14-October-2011 -- EWTNews Feature |

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Bloomberg beneficiaries seen as vulnerable for turning against marriage

A group of New York state senators who switched positions to support redefining marriage may be vulnerable in primary elections, despite financial backing from Mayor Michael Bloomberg and others.

"These senators campaigned with the promise that they would not vote to redefine marriage. Mark Grisanti, in fact, went as far as to promise churches that he would never vote to redefine marriage," said Christopher Plante, northeast regional coordinator for the National Organization for Marriage.

"But when they were shown the money, and they began to do the money dance, they betrayed their people's vote - for the money. Therein lies the problem."

Plante spoke to EWTN News hours before an Oct. 13 fundraiser that the New York Times reported could raise $1.25 million to finance the re-election of Mark Grisanti, James Alesi, Stephen Saland, and Roy McDonald.

New York's billionaire mayor will host Thurday's event, along with the wealthy homosexual activist Tim Gill and hedge fund managers Paul Singer and Daniel Loeb. Alesi told the New York Times their support showed "Republicans can vote for the right thing and live to tell about it."

But Plante predicted that Alesi, Grisanti, and the others would suffer for breaking their word to their constituents.

"Of course, they were promised protection - by Mayor Bloomberg, Governor Cuomo, and Tim Gill," Plante acknowledged. "And those folks are following through. They are providing the money."

"However, the money's not going to protect these senators when the people continue to understand, and continue to remember, that they were betrayed - that their senators showed a complete lack of integrity, and effectively lied to them."

The National Organization for Marriage has responded with a "Let the People Vote" campaign, calling for a popular vote on the controversial issue.

The campaign began with simultaneous rallies in New York City, Albany, Syracuse, Albany, Rochester, and Buffalo during the summer. It has continued with billboards urging voters to throw out representatives who flipped on the fundamental social question.

"The 'You're Next' message points directly back to the Ninth Congressional District, and Bob Turner," explained Plante. "Mr. Turner upset David Weprin in a seat that had been held by Democrats for something like nine decades. And marriage was one of the key issues in that race."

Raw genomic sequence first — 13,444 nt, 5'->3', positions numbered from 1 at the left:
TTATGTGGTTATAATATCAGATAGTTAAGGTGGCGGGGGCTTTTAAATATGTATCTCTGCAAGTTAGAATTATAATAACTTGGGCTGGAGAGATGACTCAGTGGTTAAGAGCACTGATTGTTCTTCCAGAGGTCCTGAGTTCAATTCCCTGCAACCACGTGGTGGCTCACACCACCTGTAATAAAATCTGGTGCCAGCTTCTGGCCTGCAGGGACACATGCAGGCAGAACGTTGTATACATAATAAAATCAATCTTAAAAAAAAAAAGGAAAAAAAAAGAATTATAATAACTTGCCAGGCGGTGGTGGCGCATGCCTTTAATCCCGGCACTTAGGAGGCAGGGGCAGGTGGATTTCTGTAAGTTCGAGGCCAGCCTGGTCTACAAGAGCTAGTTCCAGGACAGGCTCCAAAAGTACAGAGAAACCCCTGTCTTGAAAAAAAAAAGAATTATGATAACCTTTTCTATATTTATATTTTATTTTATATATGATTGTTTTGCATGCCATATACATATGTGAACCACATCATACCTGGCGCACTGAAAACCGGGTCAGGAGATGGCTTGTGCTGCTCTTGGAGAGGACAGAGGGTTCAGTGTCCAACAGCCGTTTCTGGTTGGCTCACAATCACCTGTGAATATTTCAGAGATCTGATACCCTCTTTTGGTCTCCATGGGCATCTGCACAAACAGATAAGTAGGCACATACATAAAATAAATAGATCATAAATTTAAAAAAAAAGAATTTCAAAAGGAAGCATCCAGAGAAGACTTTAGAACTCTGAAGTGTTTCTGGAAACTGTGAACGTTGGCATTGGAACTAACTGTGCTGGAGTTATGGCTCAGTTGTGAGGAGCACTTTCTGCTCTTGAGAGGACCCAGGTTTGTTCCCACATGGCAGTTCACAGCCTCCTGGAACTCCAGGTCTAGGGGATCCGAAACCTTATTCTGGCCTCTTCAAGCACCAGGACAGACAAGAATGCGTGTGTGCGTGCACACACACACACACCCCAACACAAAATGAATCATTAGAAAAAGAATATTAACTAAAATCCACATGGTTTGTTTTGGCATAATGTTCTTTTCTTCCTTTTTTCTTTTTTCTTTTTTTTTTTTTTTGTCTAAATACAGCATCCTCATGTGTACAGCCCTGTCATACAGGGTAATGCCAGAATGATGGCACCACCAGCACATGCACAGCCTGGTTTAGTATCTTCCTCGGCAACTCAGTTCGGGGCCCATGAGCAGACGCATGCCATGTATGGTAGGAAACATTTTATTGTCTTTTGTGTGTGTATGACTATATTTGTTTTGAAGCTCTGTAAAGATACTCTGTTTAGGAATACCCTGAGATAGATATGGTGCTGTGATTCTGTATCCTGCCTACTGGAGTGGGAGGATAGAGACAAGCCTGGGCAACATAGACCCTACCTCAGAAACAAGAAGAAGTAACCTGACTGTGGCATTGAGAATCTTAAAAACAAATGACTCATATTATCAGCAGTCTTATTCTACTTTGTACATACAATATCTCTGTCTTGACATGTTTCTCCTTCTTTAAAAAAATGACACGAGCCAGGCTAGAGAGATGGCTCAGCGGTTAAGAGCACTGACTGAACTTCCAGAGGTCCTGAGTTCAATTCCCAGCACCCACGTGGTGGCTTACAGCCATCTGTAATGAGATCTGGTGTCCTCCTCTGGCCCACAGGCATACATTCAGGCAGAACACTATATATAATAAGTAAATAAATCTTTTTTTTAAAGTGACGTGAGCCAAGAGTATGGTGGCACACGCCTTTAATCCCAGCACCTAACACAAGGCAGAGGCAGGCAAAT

"David Weprin had been in the assembly and voted to redefine marriage. The Orthodox Jewish community, and many other marriage protectors, stood up and voted him out."

Plante believes the four senators whose votes achieved the legal redefinition of marriage will pay for switching sides after their election.

"The same thing will happen to Mark Grisanti and the other senators who betrayed their people's votes - who behaved like Benedict Arnold at West Point, and when they were showed the money, said 'Money's more important than integrity.'"

"The people in 31 other states, when given the chance to vote on it, protected marriage - and not just in referendums," Plante noted. Proponents of redefining marriage have never prevailed in a direct popular vote, but legislators who support the agenda have also seen their support drop.

"When you think about what's happening in New Hampshire, this is a message that's really important for the New York assembly," he noted.

"In New Hampshire, that assembly voted to redefine marriage. In the next election cycle, the people of New Hampshire completely flipped that legislature. This January, we are poised to repeal same-sex 'marriage' in New Hampshire. The people responded and voted."

But the prospect of wealthy donors buying off social conservatives remains a concern.

In July 2011, National Organization for Marriage chairman Maggie Gallagher told EWTN News that New York's vote to redefine marriage was part of an effort "at the elite level in the Republican party ... to make both parties functionally pro-gay 'marriage.'"

Plante admits that opponents of marital redefinition may face an "uphill battle," if opponents of marriage continue their effort to change the political landscape.

Yet he believes that battle is winnable - especially if marriage supporters can communicate the broader socio-economic importance of the institution that connects men and women with their offspring.

"Economic issues ... are driven by the welfare of the family," Plante pointed out. "They are driven by the welfare of moms and dads being united with their children. We have five decades of social science research that shows that the ideal place to raise a child is with their natural mother and father."

"When that environment is held together, when it's encouraged by state policy ... then the family becomes an economic driver."

He said voters and legislators who want to divide social issues from economic concerns should look at the economic effects of family breakdown.

"In 2008, as a result of divorce and unwed childbearing, Rhode Island lost $216 million," Plante said, noting the cost of lost tax revenues as well as welfare payments and judicial and correctional institutions.

"That same year, Rhode Island had a $239 budget deficit. The family drives the economy."

Read more: http://www.ewtnnews.com/catholic-news/US.php?id=4154#ixzz1alQNqpSo

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